Since the club's foundation, Fenerbahçe have used the same badge, which has only undergone minor alterations. It was designed by Hikmet Topuzer, nicknamed Topuz Hikmet, who played as a right winger, in 1910, and had made as lapel pins by Tevfik Haccar Taşçı in London. The crest consists of five colours. The white section which includes the writing Fenerbahçe Spor Kulübü ★ 1907 ★ represents purity and open-heartedness, the red section represents love and attachment to the club and symbolises the Turkish flag. The yellow section symbolises other ones' envy and jealousy about Fenerbahçe, while the navy symbolises nobility. The oak leaf which rises from the navy and yellow section shows the force and the power of being a member of Fenerbahçe. The green colour of the leaf shows that the success of Fenerbahçe is imperative. Hikmet Topuzer describes the story of the emblem as below:
After the change of the club’s colours from yellow and white to yellow and navy, it was an issue to create an emblem with our new colours. My friends left the design of this emblem to me. Firstly, I brought together the colours of our national flag, red and white. Then drew a heart shape over the red and gave it a yellow and navy colour, adding an acorn leaf that represents resistance, power and strength. I wrote the club name and foundation date on the white section. When drawing our emblem, I tried to give this meaning: Serving the club with dependence from heart. The design was favored by my friends and our new emblem was made through the guidance of Tevfik Haccar, who was in Germany at time. After the new alphabet was approved, the design was protected, but the club name on the emblem was changed to Fenerbahçe Spor Kulübü ★ 1907 ★.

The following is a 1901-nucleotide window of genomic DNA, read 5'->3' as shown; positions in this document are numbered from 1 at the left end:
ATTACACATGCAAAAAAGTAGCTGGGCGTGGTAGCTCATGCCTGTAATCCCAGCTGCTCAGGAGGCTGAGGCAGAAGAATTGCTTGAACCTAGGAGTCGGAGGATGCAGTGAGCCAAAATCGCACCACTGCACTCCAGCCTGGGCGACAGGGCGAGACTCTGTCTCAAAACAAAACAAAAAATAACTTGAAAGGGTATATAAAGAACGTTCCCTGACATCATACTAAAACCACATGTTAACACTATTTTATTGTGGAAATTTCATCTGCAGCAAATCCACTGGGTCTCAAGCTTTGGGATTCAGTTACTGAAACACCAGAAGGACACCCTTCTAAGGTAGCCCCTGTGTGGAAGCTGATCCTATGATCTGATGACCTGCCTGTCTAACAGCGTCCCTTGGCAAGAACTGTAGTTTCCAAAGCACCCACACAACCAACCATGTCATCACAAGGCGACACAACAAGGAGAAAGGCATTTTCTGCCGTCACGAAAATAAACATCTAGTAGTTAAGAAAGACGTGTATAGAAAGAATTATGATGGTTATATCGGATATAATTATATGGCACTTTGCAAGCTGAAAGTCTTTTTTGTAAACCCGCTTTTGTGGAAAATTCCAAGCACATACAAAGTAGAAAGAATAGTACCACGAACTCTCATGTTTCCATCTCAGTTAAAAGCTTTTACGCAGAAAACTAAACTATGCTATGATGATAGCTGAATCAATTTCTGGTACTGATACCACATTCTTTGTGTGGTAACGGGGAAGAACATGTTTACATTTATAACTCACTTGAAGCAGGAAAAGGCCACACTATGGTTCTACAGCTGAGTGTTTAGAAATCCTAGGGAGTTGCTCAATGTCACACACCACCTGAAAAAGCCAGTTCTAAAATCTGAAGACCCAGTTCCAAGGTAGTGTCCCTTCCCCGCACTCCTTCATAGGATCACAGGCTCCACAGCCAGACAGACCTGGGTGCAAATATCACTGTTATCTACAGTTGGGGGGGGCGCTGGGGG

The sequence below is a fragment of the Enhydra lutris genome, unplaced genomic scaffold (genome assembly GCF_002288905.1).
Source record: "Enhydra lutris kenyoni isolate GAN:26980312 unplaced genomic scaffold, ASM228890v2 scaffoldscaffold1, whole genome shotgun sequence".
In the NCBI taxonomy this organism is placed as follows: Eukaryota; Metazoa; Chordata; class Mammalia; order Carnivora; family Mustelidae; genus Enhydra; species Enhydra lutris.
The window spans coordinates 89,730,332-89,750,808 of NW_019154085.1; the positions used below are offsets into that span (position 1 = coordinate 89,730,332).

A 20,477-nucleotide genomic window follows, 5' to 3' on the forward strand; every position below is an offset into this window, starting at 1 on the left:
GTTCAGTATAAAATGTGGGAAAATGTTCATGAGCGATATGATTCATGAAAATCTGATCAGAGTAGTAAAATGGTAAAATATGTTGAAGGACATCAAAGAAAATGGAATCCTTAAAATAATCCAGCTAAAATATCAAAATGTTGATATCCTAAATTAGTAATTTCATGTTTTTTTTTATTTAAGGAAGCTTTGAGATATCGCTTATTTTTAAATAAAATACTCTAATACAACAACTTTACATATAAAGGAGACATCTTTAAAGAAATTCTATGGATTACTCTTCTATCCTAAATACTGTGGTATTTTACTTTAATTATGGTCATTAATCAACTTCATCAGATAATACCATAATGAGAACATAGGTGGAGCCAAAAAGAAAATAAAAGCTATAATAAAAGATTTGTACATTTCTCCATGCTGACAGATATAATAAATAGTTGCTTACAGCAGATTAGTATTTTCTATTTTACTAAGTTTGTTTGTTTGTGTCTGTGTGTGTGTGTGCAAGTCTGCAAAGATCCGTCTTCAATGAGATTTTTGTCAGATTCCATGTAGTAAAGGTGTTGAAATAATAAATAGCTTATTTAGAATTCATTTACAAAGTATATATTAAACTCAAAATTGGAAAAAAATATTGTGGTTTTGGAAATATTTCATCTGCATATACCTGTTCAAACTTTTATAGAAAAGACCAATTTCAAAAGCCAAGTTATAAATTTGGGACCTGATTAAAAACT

- Winners (19): 1959, 1960–61, 1963–64, 1964–65, 1967–68, 1969–70, 1973–74, 1974–75, 1977–78, 1982–83, 1984–85, 1988–89, 1995–96, 2000–01, 2003–04, 2004–05, 2006–07, 2010–11, 2013–14